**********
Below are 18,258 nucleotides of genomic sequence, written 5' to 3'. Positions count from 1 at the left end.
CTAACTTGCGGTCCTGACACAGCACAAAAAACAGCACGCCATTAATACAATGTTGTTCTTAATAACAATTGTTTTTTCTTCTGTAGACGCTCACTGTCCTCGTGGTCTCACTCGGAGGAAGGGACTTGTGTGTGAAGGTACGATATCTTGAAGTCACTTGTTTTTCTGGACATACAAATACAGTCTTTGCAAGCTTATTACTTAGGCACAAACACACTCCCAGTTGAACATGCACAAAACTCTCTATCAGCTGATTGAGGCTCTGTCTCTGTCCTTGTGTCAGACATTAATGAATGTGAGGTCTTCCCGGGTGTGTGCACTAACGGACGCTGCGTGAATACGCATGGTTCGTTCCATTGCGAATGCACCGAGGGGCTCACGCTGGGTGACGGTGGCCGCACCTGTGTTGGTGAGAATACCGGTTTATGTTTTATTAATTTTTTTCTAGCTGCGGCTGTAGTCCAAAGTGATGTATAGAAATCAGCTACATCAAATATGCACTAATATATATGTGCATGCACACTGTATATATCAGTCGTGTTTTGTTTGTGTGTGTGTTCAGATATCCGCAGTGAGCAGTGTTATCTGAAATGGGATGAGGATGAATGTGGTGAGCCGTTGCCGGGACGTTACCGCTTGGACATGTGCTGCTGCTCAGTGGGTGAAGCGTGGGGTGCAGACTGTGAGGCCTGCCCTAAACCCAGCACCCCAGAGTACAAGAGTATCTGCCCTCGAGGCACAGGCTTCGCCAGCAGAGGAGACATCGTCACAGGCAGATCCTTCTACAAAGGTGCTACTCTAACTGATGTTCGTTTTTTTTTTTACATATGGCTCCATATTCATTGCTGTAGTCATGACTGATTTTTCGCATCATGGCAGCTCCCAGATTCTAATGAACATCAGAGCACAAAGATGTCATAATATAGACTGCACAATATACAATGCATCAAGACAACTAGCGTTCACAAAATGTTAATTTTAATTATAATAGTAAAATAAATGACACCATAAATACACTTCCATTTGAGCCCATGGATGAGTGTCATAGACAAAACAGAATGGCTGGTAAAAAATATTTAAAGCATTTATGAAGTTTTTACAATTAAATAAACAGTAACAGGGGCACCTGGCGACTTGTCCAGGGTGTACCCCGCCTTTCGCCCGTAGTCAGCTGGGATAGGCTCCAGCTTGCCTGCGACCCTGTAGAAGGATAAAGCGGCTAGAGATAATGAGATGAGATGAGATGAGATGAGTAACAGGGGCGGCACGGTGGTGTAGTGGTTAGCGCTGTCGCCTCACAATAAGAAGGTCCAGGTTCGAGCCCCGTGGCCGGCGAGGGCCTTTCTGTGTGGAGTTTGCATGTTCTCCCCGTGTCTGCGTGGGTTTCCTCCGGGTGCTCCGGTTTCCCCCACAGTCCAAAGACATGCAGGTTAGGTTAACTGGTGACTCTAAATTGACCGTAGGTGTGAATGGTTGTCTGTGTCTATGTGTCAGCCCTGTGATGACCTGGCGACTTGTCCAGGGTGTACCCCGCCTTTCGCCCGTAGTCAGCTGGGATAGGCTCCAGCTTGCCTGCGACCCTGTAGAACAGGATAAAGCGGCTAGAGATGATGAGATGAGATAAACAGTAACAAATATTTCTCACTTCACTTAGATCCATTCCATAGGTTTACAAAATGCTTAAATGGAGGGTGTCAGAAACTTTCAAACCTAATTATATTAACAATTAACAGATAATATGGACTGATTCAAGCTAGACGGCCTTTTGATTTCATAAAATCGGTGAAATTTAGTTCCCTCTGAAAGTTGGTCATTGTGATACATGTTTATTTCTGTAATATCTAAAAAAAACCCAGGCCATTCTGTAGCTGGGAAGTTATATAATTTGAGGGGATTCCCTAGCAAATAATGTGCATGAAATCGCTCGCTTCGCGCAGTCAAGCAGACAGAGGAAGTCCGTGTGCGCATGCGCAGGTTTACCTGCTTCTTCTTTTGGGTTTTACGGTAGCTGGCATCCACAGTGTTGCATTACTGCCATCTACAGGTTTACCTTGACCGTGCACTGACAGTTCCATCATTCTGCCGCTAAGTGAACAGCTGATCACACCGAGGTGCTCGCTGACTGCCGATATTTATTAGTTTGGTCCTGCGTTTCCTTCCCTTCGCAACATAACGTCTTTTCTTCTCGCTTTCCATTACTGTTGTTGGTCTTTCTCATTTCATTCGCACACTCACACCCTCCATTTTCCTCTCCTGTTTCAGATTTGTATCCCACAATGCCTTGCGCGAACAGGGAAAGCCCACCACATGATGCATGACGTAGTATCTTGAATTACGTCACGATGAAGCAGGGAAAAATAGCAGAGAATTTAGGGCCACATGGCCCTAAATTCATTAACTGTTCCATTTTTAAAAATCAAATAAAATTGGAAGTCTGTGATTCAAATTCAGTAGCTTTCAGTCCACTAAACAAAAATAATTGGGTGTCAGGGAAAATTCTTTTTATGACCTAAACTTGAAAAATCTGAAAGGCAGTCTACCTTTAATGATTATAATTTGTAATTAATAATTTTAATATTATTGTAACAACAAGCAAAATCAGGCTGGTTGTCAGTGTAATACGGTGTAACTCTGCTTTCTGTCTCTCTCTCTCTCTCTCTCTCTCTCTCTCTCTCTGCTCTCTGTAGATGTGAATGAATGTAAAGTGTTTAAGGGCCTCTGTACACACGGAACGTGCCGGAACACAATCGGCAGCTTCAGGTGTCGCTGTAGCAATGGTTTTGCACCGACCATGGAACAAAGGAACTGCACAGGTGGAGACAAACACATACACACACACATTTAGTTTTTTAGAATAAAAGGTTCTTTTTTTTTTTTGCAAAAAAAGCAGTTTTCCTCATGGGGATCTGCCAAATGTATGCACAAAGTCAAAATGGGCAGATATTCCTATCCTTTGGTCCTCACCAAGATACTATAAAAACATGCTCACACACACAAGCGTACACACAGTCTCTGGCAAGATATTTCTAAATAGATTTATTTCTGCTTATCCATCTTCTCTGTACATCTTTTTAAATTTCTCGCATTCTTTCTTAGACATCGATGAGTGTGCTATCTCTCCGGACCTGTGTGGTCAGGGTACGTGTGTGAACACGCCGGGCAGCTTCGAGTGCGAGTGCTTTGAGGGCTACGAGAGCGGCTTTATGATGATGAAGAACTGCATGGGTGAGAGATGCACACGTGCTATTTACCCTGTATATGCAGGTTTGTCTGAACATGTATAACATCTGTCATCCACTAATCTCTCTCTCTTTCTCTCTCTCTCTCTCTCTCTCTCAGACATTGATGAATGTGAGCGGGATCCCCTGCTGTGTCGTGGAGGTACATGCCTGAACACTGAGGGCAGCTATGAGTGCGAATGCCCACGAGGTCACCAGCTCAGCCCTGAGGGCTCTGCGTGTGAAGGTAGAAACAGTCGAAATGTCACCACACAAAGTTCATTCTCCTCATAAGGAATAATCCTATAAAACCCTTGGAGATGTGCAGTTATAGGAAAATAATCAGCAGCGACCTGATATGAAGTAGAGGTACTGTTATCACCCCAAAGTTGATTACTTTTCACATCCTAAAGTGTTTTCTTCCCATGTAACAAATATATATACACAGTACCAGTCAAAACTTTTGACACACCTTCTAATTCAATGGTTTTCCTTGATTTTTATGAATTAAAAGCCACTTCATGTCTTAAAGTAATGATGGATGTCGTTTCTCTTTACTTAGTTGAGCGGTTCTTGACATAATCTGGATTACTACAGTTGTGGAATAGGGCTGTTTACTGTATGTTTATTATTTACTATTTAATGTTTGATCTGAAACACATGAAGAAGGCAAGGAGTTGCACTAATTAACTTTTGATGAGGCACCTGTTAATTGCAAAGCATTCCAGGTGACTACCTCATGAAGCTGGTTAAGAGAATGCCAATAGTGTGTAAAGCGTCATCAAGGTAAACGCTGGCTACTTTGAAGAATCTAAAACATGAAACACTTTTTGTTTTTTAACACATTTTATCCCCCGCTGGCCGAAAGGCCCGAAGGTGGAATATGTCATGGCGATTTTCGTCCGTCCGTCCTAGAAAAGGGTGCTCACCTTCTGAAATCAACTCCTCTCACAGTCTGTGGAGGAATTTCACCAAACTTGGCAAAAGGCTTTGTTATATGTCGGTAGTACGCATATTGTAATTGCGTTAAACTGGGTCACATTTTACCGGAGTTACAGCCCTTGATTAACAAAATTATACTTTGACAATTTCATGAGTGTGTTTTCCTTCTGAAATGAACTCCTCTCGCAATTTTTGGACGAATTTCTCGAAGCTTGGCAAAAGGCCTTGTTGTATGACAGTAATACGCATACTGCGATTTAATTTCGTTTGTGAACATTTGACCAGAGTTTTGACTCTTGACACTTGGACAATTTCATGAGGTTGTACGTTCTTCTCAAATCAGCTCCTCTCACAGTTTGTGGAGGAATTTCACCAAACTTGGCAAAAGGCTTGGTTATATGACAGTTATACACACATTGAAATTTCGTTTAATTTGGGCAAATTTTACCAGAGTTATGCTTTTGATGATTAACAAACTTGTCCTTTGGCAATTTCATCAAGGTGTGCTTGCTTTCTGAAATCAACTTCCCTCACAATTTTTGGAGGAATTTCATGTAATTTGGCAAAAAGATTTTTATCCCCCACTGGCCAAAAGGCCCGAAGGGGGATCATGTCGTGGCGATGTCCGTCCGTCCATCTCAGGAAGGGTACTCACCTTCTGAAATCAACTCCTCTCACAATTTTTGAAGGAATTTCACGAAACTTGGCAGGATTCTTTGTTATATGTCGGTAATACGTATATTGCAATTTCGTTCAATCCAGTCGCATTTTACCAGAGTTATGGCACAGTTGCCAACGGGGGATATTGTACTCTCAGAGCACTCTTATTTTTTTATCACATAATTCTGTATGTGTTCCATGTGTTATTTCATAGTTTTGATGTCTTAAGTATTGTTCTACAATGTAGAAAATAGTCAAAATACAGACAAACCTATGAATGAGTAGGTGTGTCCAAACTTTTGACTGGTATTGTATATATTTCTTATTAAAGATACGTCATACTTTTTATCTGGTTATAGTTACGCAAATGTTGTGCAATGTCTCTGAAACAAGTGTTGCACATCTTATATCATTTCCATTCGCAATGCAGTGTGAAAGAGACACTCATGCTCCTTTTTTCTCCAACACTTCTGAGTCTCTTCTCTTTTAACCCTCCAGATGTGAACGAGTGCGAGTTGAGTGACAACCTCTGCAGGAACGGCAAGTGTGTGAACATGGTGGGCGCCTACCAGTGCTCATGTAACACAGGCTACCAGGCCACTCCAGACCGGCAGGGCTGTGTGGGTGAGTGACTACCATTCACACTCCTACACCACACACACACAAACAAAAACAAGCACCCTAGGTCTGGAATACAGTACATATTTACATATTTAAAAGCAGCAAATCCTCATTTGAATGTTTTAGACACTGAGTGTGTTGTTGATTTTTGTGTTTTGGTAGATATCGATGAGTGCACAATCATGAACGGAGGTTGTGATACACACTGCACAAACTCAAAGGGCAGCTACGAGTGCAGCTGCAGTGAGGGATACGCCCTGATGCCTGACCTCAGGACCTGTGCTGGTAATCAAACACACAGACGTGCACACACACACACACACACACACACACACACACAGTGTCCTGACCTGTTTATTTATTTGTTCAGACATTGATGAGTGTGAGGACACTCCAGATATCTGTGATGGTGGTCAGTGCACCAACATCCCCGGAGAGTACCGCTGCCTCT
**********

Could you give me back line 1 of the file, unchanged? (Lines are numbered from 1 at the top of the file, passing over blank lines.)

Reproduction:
Below are 18,258 nucleotides of genomic sequence, written 5' to 3'. Positions count from 1 at the left end.